Trademark FAQs

Trademark FAQs

Everything you really need to know about iGERENT's Services

Priority is a right given and recognized by the great majority of countries around the world. It is granted to the applicant of a trademark that has been filed for the very first time worldwide and consists of a 6-month period from the date of first filing during which they are able to file trademark applications in any other country. These subsequent applications will be considered as having been filed on the date of the first application (if priority is claimed).

For example:

If you file a trademark for the first time in the United Kingdom on the 1st of January of year XXXX, and then apply for a trademark 4 ½ months later in Germany, you will have two options:

Option 1 - NOT Claiming Priority: The application for the German trademark will then be considered as having been filed on the actual date of filing (15th of May of year XXXX).

Option 2 - (YES) Claiming Priority: The application for the German trademark will be considered as having been filed on the same day as the UK trademark was filed. That is to say, although the trademark was actually filed on the 15th of May of year XXXX, it will be examined as if it had been 4 ½ months before, on  the 1st of January of year XXXX, that is, the UK trademark's filing date.

 

Most countries have a first-come, first-serve system of registration. That means that the person or company who applies first is granted the rights to a trademark. Even in countries that have a first-to-use principle, the existence of a previously filed trademark would require the late applicant to demonstrate his rights over the trademark, having to incur heavy legal cost to do so.

Therefore, if you believe a third party or trademark squatter is trying to register a trademark that you are interested in and which you have already filed in another country, even though you may be late to apply or register in one or more countries, by claiming priority your trademark may be considered as having been presented first. Remember, similar or identical trademarks that have been filed before will be grounds for rejection by the trademark office.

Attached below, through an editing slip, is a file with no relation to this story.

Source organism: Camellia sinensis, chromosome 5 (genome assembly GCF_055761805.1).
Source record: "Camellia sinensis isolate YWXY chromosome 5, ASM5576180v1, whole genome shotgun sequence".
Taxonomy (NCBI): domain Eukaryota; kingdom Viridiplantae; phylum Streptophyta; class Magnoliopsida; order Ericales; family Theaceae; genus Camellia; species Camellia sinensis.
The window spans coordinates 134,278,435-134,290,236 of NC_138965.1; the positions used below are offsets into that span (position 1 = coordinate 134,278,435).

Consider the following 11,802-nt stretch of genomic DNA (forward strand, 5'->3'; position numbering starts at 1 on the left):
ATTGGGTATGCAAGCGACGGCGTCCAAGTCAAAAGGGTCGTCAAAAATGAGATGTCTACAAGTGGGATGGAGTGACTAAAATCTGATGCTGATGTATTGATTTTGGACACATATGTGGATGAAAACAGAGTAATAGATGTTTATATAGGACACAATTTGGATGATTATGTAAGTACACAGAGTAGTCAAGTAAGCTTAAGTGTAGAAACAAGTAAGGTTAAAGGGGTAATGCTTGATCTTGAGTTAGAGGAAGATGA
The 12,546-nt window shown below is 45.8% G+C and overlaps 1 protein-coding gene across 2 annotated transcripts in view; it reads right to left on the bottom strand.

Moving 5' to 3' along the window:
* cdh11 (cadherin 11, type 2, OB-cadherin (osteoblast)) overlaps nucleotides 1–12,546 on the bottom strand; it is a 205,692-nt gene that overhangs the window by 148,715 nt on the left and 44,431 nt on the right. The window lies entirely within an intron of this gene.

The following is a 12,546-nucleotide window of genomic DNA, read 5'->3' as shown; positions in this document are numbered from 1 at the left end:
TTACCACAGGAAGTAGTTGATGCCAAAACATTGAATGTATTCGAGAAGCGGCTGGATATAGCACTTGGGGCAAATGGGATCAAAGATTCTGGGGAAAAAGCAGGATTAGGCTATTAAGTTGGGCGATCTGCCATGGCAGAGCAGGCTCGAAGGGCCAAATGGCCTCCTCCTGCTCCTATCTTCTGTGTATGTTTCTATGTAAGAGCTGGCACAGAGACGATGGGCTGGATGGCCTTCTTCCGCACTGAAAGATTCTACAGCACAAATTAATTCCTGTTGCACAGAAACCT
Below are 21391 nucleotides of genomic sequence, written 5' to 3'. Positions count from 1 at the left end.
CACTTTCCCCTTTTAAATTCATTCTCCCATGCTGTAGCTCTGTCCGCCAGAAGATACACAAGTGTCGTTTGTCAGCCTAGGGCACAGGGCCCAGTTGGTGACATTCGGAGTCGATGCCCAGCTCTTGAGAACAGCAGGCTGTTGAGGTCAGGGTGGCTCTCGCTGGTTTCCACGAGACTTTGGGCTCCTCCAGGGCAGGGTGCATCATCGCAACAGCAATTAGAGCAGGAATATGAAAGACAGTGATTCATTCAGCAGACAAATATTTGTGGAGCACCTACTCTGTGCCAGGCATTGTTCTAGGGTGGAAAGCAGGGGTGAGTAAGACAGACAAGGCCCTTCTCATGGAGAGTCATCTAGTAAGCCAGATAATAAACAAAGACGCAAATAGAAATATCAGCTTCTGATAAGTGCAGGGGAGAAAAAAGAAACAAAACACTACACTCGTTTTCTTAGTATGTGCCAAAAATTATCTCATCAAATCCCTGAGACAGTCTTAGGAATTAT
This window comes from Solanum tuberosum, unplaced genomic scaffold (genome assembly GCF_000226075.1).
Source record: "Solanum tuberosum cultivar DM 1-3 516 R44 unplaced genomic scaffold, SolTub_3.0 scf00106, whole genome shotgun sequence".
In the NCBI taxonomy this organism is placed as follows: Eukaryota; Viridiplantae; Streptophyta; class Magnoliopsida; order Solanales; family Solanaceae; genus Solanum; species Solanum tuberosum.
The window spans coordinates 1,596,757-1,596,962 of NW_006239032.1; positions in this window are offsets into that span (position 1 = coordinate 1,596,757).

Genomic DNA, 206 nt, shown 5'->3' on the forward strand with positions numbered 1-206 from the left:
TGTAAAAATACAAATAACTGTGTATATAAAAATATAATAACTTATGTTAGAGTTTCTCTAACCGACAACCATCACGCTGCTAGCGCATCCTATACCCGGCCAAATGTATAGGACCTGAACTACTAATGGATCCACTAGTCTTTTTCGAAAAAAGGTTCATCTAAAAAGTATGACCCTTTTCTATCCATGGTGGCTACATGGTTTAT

For more information please consult our blog article about what priority is and whether you should claim it.

  1. Priority must be claimed using the first-ever filed trademark.
  2. Priority can only be claimed by the owner of the first filed trademark.
  3. Priority must be claimed at the moment of filing the subsequent applications before the term of 6 months ends, starting from the date on which the first trademark was filed.
  4. Priority can be claimed only for the class and goods or services that the first application was filed for.
  5. Priority can be claimed only to file an identical trademark.

Depending on the country, the costs and required documentation may vary. 

Whether or not a trademark should be submitted in color will depend on the jurisdiction where you apply for the trademark, and if you wish to claim color. In some countries, by submitting a trademark in color you will be automatically claiming the colors included in the logo, while in others an express declaration of claim over the colors will have to be filed in order to do so. 

We generally recommended not to claim color in a trademark application, so that the owner can use the trademark in any combination of colors they see fit. However, if the color or colors included in the trademark are the central, predominant and recognizable feature (more so than the design itself), claiming color may be advisable.

 

Example of jurisdictions with color claim:

OAPI (Benin, Burkina Faso, Cameroon, Central African Republic, Chad, Comoros, Republic of the Congo, Equatorial Guinea, Gabon, Guinea, Guinea-Bissau, Ivory Coast (Côte d'Ivoire), Mali, Mauritania, Niger, Senegal and Togo). In OAPI, when a trademark is filed in color, the color claim will not be automatic. The applicant will have to expressly declare they wish to claim the colors of the trademark.

Canada - When a trademark is filed in color before the Canadian Intellectual Property Office (CIPO), the color claim will not be automatic. The applicant will have to expressly declare they wish to claim the colors of the trademark.

China - When a trademark is presented in color before the Chinese Intellectual Property Office, the color claim will be automatic. This will limit the owner’s right to only using the trademark in this color. If the applicant does not wish to claim color, the trademark should be filed in black and white. 

Ecuador - In Ecuador, when a trademark is presented in color, the color claim will not be automatic. The applicant will have to expressly declare they wish to claim the colors of the trademark.